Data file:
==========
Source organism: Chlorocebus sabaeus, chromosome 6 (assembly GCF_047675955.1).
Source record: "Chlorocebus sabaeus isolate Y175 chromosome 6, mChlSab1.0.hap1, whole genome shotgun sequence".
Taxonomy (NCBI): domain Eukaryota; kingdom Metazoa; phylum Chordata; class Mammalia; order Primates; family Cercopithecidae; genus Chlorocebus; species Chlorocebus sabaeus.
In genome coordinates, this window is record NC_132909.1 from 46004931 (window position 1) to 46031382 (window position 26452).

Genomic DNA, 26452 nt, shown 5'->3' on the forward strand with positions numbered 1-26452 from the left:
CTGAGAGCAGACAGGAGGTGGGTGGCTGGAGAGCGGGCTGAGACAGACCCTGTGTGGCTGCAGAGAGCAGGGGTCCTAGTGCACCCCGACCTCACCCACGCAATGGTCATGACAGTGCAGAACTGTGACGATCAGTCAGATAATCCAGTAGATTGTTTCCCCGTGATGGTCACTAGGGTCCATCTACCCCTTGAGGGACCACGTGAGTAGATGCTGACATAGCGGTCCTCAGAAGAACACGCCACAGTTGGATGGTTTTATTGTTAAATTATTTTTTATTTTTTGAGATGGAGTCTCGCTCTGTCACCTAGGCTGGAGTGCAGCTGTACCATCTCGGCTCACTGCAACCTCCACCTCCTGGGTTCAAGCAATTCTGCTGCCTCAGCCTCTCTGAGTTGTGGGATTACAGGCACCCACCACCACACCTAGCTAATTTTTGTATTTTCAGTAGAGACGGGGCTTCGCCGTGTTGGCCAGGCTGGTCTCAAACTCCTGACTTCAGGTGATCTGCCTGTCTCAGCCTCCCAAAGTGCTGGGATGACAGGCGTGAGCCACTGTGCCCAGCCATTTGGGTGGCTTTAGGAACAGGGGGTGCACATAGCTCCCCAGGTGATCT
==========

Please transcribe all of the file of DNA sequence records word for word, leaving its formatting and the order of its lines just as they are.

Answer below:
Source organism: Chlorocebus sabaeus, chromosome 6 (assembly GCF_047675955.1).
Source record: "Chlorocebus sabaeus isolate Y175 chromosome 6, mChlSab1.0.hap1, whole genome shotgun sequence".
Taxonomy (NCBI): domain Eukaryota; kingdom Metazoa; phylum Chordata; class Mammalia; order Primates; family Cercopithecidae; genus Chlorocebus; species Chlorocebus sabaeus.
In genome coordinates, this window is record NC_132909.1 from 46004931 (window position 1) to 46031382 (window position 26452).

Genomic DNA, 26452 nt, shown 5'->3' on the forward strand with positions numbered 1-26452 from the left:
CTGAGAGCAGACAGGAGGTGGGTGGCTGGAGAGCGGGCTGAGACAGACCCTGTGTGGCTGCAGAGAGCAGGGGTCCTAGTGCACCCCGACCTCACCCACGCAATGGTCATGACAGTGCAGAACTGTGACGATCAGTCAGATAATCCAGTAGATTGTTTCCCCGTGATGGTCACTAGGGTCCATCTACCCCTTGAGGGACCACGTGAGTAGATGCTGACATAGCGGTCCTCAGAAGAACACGCCACAGTTGGATGGTTTTATTGTTAAATTATTTTTTATTTTTTGAGATGGAGTCTCGCTCTGTCACCTAGGCTGGAGTGCAGCTGTACCATCTCGGCTCACTGCAACCTCCACCTCCTGGGTTCAAGCAATTCTGCTGCCTCAGCCTCTCTGAGTTGTGGGATTACAGGCACCCACCACCACACCTAGCTAATTTTTGTATTTTCAGTAGAGACGGGGCTTCGCCGTGTTGGCCAGGCTGGTCTCAAACTCCTGACTTCAGGTGATCTGCCTGTCTCAGCCTCCCAAAGTGCTGGGATGACAGGCGTGAGCCACTGTGCCCAGCCATTTGGGTGGCTTTAGGAACAGGGGGTGCACATAGCTCCCCAGGTGATCT